A sheriff's deputy makes a stop to check on a driver sitting inside of a vehicle when he is ambushed by a man with a revolver. The shootout lasts several minutes until the attacker gets back into his pickup truck to lead the police on a short chase. More officers join in on the pursuit, and eventually the man stops his vehicle and gets out. He complies with all police orders, and is now facing multiple serious felony charges.
Two men were charged on Thursday for allegedly walking around an Inglewood neighborhood with assault rifles while dressed in camouflage and body armor, according to the Los Angeles County District Attorney's office.
The Santa Ana Police Department is among several law enforcement agencies statewide that have been entering people into a gang database without proper justification, according to a new report from the California State Auditor’s office.
One of the starkest examples across the so-called CalGang database was the inclusion of dozens of people whose birth dates showed they were less than one year old. Most of these 42 apparent babies were labeled as gang members for supposedly “admitting to being gang members,” auditors said.
The audit looked at four local law enforcement agencies across California: the Santa Ana and Los Angeles police departments; and the sheriff’s departments for Santa Clara and Sonoma counties.
A review of 100 people entered into the database between the four agencies found that 13 had inadequate justification to be included, a 13-percent error rate. With over 150,000 people in the database, even a 2-percent error rate would mean that thousands of people are wrongfully in the system statewide.
Among the 100 people reviewed by auditors, 25 were entered by Santa Ana police. And among those, auditors found that three failed to have proper documentation to justify their inclusion.
Rob Duke's insight:
Cops aren't above being sloppy in police work nor in entering folks who maybe aren't thoroughly documented as being gang members, but these cases of gang members being entered who are less than a year old is clearly a clerical error....a dose of common sense is needed by someone....
A new proposal from the U.S. Department of Justice hopes to change that as law enforcement agencies and coroner offices across the country are being asked to record and report arrest related deaths, including fatal officer involved shootings.
Judges in California are “casting a blind eye to prosecutors who place their thumbs on the scale of justice,” according to a report released yesterday by the Veritas Initiative, a new investigative arm at the Northern California Innocence Project at Santa Clara University Law School.
The report, “Preventable Error: A Report on Prosecutorial Misconduct in California 1997–2009,” examined 707 cases in which courts had found prosecutorial misconduct in the 11 year period. Of all of those cases, only six prosecutors were disciplined.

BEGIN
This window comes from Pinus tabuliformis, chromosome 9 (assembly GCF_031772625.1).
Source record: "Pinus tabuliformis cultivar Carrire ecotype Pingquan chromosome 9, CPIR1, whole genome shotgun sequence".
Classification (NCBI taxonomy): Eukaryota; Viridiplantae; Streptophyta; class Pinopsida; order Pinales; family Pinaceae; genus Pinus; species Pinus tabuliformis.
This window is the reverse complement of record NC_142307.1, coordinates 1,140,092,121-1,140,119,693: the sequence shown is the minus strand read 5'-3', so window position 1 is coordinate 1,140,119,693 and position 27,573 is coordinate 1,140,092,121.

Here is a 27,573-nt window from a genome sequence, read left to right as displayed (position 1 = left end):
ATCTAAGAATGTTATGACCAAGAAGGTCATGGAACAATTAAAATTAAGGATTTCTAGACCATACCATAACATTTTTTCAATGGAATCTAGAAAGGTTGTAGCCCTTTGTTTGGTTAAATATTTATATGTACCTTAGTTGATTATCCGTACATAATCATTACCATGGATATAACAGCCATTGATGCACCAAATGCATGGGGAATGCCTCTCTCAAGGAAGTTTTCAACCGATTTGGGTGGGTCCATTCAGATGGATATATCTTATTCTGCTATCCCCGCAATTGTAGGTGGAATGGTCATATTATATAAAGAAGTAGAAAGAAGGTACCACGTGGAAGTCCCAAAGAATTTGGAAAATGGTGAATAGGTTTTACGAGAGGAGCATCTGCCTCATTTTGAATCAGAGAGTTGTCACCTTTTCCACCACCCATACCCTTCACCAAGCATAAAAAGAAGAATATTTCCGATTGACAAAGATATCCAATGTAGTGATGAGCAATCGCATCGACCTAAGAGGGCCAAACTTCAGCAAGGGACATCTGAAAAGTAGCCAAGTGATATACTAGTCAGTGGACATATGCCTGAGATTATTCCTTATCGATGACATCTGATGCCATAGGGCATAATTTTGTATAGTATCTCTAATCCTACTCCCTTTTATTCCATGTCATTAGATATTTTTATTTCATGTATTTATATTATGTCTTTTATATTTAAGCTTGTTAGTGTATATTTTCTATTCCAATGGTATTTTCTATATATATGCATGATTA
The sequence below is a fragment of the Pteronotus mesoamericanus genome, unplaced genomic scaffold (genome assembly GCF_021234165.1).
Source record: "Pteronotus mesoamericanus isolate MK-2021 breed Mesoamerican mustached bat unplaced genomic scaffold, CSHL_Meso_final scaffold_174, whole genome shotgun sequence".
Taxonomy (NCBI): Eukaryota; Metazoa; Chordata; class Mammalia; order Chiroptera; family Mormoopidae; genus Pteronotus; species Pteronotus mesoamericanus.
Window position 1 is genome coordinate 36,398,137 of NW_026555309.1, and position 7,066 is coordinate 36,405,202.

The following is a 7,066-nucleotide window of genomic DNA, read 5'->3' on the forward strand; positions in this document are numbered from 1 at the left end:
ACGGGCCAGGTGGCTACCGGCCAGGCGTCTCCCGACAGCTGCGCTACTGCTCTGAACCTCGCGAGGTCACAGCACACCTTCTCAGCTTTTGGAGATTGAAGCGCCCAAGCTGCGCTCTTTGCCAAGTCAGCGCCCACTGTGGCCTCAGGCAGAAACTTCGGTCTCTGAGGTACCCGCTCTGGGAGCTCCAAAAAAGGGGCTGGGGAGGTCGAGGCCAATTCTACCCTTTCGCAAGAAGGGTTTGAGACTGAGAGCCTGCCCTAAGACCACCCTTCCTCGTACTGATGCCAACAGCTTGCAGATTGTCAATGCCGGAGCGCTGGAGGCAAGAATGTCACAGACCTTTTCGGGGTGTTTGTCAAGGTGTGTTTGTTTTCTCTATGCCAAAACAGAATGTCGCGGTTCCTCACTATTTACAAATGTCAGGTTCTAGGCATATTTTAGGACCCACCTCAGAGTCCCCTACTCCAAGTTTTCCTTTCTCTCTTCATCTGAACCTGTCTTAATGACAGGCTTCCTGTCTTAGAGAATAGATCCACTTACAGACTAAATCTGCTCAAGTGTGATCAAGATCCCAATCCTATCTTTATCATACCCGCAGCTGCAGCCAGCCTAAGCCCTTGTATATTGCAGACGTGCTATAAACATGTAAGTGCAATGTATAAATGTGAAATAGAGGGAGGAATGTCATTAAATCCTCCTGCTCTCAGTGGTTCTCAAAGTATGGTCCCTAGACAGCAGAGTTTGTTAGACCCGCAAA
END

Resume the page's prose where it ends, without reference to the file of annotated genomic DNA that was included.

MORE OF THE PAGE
Rob Duke's insight:
Here's the study mentioned in the audio story adjacent to this one....
CHICAGO (AP) — Seven Chicago police officers should be fired for filing false reports in the fatal shooting of black teenager Laquan McDonald in 2014, the police superintendent said Thursday, in a move aimed at repairing the reputation of a department dogged by decades of cover-ups and scandal. The release last year of official police reports that directly contradicted video evidence of McDonald's shooting by a white police officer turned a spotlight on longstanding concerns about a "code of silence" in Chicago's police force, in which officers stay quiet about or conceal possible misconduct by colleagues. Superintendent Eddie Johnson said in a statement Thursday that after reviewing documents, video and other evidence, he was accepting the recommendation of the city's inspector general to fire seven officers because of their accounts of the incident. Johnson became the superintendent after Mayor Rahm Emanuel fired Garry McCarthy because of the McDonald shooting video and his recommendation marks the single biggest decision he has made for a department long dogged by suspicions that it condones or covers up the brutality and misconduct of its officers. Thomas Gradel, a co-author of Crime, Corruption and Cover-ups in the Chicago Police Department, a 2013 report published by the University of Illinois at Chicago, said the recommendation that so many officers be fired was unprecedented in the city and a step toward real reform. The release of the video the next year — on the orders of a judge — sparked days of protests, an investigation of Chicago police practices by the U.S. Justice Department and promises of reforms by Emanuel who found himself scrambling to restore public confidence in his office and the police force.
Eau Claire County District Attorney Gary King has cleared deputy Dustin Walters of any wrongdoing in the shooting death of David Mack of St. Paul, Minn. According to King, after resisting Walter’s arrest, Mack pulled what looked to be a small handgun and pointed it at the head of the deputy. The device in actuality …
The campaign against Gov. Jerry Brown’s ballot measure to make certain nonviolent felons eligible for early release is distributing sportslike trading cards with photographs of prisoners under the headline, “Meet your new neighbor.” The cards paint an extreme case.
A week after a grand jury indicted him for obstructing justice and lying, former Los Angeles County Sheriff Lee Baca pleaded not guilty Friday to the charges in connection with inmate civil rights abuses and corruption inside county jails.Baca